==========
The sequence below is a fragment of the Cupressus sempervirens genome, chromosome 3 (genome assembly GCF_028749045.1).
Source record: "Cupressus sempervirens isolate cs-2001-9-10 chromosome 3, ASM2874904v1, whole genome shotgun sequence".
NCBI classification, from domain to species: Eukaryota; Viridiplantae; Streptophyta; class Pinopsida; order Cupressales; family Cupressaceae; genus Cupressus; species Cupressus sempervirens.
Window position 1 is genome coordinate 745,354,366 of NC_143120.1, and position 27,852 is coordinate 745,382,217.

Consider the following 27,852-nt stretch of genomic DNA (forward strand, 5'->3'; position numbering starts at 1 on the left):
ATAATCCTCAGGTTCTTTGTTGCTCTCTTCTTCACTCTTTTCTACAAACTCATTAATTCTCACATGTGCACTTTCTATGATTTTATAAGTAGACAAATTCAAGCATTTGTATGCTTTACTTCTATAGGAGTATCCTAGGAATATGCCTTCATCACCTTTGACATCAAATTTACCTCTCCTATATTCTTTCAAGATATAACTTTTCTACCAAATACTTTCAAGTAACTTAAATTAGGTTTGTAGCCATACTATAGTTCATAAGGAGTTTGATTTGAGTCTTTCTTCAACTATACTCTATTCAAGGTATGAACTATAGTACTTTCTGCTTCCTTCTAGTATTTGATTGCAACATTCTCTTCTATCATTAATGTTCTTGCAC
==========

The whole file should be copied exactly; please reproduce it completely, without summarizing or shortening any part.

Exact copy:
The sequence below is a fragment of the Cupressus sempervirens genome, chromosome 3 (genome assembly GCF_028749045.1).
Source record: "Cupressus sempervirens isolate cs-2001-9-10 chromosome 3, ASM2874904v1, whole genome shotgun sequence".
NCBI classification, from domain to species: Eukaryota; Viridiplantae; Streptophyta; class Pinopsida; order Cupressales; family Cupressaceae; genus Cupressus; species Cupressus sempervirens.
Window position 1 is genome coordinate 745,354,366 of NC_143120.1, and position 27,852 is coordinate 745,382,217.

Consider the following 27,852-nt stretch of genomic DNA (forward strand, 5'->3'; position numbering starts at 1 on the left):
ATAATCCTCAGGTTCTTTGTTGCTCTCTTCTTCACTCTTTTCTACAAACTCATTAATTCTCACATGTGCACTTTCTATGATTTTATAAGTAGACAAATTCAAGCATTTGTATGCTTTACTTCTATAGGAGTATCCTAGGAATATGCCTTCATCACCTTTGACATCAAATTTACCTCTCCTATATTCTTTCAAGATATAACTTTTCTACCAAATACTTTCAAGTAACTTAAATTAGGTTTGTAGCCATACTATAGTTCATAAGGAGTTTGATTTGAGTCTTTCTTCAACTATACTCTATTCAAGGTATGAACTATAGTACTTTCTGCTTCCTTCTAGTATTTGATTGCAACATTCTCTTCTATCATTAATGTTCTTGCAC